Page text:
Re: [AVTCORE] Comments on draft-ietf-avtcore-rfc5285bis-03

Magnus Westerlund <magnus.westerlund@ericsson.com> Tue, 18 October 2016 08:54 UTC

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To: Roni Even <ron.even.tlv@gmail.com>, <draft-ietf-avtcore-rfc5285-bis@ietf.org>, 'IETF AVTCore WG' <avt@ietf.org>
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From: Magnus Westerlund <magnus.westerlund@ericsson.com>
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Date: Tue, 18 Oct 2016 10:53:07 +0200
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Subject: Re: [AVTCORE] Comments on draft-ietf-avtcore-rfc5285bis-03
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Hi,

Some follow up, removing the settled things.

Den 2016-10-17 kl. 19:20, skrev Roni Even:
>> From: avt [mailto:avt-bounces@ietf.org] On Behalf Of Magnus Westerlund


> When it comes to the
>> changes, this is clearly the major one, but it is not the only one.
>> I think the document should have a more explicit list of the changes
>> compared to RFC5285. I would actually recommend that a new section is
>> created that discusses the changes related to RFC 5285. This will not be
> super
>> long, but I think when you summarize the changes there are actually a
> couple
>> of paragraphs.
> [Roni Even] I think that this is the major change and the rest are
> clarifications, but it may be good to have a section describing the changes
> from RFC5285  for clarity.

There is actually one more significant change. We are softening the 
requirement that header extensions needs to be ignorable.

>>
>> 4. Section 4.1.2:
>>
>> Since it is expected that (a) the number of extensions in
>>     any given RTP session is small and (b) the extensions themselves are
>>     small, the one-byte header form is preferred and MUST be supported by
>>     all receivers.
>>
>> I know this would be an updated requirement, but shouldn't we clarify the
>> implementation requirements to actually include both one and two byte
>> headers for receivers, if following this version of the specification? The
>> usage of switching is still only after having successfully negotiated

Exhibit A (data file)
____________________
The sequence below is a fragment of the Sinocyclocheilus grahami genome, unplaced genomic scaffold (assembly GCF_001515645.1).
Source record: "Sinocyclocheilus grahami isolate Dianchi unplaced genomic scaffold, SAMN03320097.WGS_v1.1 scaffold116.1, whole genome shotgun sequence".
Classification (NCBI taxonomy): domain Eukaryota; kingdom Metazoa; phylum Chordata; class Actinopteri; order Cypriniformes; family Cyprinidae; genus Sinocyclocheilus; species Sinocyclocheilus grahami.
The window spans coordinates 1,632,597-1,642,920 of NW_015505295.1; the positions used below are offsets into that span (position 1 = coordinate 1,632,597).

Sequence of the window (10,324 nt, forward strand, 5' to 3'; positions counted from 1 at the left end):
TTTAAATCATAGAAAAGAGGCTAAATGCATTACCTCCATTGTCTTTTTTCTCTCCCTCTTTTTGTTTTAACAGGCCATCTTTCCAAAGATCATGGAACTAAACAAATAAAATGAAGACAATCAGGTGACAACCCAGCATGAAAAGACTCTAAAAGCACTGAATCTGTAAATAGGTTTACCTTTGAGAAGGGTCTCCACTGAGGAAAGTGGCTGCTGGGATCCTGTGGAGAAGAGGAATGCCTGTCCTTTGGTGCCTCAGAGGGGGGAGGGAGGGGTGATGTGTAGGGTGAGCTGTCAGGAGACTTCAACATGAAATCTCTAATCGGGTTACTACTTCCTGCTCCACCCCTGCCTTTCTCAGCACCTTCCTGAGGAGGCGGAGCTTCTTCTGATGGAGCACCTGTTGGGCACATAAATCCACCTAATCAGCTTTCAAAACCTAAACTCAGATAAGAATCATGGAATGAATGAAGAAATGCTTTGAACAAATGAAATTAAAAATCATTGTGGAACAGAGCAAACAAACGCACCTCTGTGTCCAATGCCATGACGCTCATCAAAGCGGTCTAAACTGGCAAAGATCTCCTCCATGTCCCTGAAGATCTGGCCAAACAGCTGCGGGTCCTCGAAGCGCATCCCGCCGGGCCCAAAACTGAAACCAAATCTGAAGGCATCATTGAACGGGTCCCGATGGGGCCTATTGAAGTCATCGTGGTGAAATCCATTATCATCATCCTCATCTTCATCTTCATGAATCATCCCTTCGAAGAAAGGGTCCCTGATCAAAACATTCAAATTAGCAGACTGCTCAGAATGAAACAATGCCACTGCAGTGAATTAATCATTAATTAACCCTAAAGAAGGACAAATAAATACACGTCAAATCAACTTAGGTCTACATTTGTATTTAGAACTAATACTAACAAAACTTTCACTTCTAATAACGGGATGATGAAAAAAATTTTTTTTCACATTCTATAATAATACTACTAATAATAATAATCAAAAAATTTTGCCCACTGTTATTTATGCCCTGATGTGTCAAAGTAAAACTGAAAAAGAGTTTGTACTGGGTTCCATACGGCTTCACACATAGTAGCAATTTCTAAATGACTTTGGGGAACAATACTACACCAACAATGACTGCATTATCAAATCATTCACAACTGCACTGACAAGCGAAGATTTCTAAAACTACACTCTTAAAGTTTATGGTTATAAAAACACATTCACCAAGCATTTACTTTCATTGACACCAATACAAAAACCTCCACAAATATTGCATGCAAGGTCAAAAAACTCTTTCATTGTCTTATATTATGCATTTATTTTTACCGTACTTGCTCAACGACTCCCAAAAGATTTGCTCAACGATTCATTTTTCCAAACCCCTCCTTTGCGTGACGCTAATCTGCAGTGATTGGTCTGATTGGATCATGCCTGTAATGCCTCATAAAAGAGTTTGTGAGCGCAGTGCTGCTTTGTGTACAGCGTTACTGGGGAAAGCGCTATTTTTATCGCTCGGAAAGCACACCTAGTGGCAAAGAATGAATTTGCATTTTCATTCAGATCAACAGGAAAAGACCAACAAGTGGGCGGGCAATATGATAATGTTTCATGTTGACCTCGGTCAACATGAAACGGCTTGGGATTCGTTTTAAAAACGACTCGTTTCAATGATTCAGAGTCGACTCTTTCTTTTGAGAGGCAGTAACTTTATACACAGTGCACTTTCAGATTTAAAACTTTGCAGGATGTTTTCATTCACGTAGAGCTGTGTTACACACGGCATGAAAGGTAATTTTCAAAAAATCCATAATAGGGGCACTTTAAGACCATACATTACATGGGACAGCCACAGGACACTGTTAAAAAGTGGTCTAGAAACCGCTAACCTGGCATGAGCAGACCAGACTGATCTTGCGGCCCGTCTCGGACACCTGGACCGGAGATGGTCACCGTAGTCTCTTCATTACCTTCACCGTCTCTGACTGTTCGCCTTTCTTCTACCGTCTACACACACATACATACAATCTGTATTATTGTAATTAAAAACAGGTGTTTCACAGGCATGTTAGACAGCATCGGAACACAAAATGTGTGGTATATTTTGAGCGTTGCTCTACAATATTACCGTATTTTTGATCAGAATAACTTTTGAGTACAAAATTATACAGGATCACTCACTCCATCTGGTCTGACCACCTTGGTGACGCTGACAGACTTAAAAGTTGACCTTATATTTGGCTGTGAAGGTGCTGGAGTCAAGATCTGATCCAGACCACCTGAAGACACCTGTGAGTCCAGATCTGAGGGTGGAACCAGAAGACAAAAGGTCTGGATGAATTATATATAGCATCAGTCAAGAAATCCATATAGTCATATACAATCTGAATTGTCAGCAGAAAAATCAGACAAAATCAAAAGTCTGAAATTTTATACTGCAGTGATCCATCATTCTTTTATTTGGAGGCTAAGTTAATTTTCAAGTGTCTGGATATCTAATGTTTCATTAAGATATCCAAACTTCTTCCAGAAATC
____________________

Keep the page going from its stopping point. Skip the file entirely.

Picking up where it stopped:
> support
>> for it.
> [Roni Even] I think that even in rfc5285 the support for two bytes is only
> supported if the extmap is defined since before there was only one byte and
> no negotiation mechanism. This update adds the mixing attribute in an RTP
> stream. The receiver support for one byte with no signaling is the based on
> pre RFC5285. So I am not sure that we need any more text.

I think there is a negotiation mechanism, in that if one include extmap 
mappings for values above 15, then you indicate that you support the 
two-byte format, and if you accept you can clearly indicate this. Maybe 
this should be made more explicit, as a method of determining the 
operations mode. To me we do now end up with four different cases:

A. One-byte only: only ID's in range 1-14. The state of 
a=extmap-allow-mixed has no meaning, only indication if one want to 
renegotiate.

B. two-byte only: only ID's above 15. The state of a=extmap-allow-mixed 
has no meaning, only indication if one want to renegotiate.

C. one or two-byte, but no switching between within a RTP stream: No 
a=extmap-allow-mixed attribute, but negotiated IDs both in 1-14 as well 
as above 15.

D. one and two-bytes with switching: a=extmap-allow-mixed and negotiated 
IDs both in 1-14 as well as above 15.

Maybe the above alternatives should be made explicit to ensure that 
implementers understand and consider all the alternatives.

>> 6. Section 4:
>>
>> I think this section, possibly in 4.3 needs to be more explicit that
> header
>> extensions that are configured using value 1-14 and thus supports the one-
>> byte header format, can equally be used in the two-byte header.
>> And in this case they use the same code-point values. I.e. there is not
> two
>> different ID spaces (0-256, 15 reserved, and 0 is padding), only one.
> [Roni Even]  This is the text in 4.3 "The 8-bit ID is the local identifier
> of this element in the range
>    1-255 inclusive.  In the signaling section, the range 1-256 is  referred
> to as the valid range, with the values 1-255 referring to
>    extension elements, and the value 256 referring to the 4-bit field
> 'appbits' (above)."
> You want more clarification?

Yes, the above text does not make it clear that the lower values (1-14) 
can be used in the 4-bit ID field in the one-byte header format. Yes, 
one should arrive at this conclusion based on that there are no 
signalling for different number spaces, but I think there might be some 
point of being very clear on this.

>
>>
>> 7. Section 5:
>>
>> and <direction> is one of
>>     "sendonly", "recvonly", "sendrecv", or "inactive" (without the
>>     quotes).
>>
>> My interpretation of the above is that this applies in relation to the
> endpoint
>> being configured. However, that could be made more clear as this is
> basically
>> the declarative rules.
> [Roni Even] I am not sure what you mean here, this is also true for the
> rfc3264 unicast stream support, the direction is from the offerer to the
> answerer

If you read the definitions in RFC 3264 of the "sendonly" etc. they are 
defined in relation to an offer or an answer. That is not the case for 
the definitions in this document. And when one interpret these attribute 
in a declarative usage of SDP, then one should be clear if sendonly, 
means if this applies to the device being configured, or if is the 
configuration of the rest of the session. In usages of SDP in SAP or 
RTSP DESCRIBE this is relevant. Yes, this should be from perspective of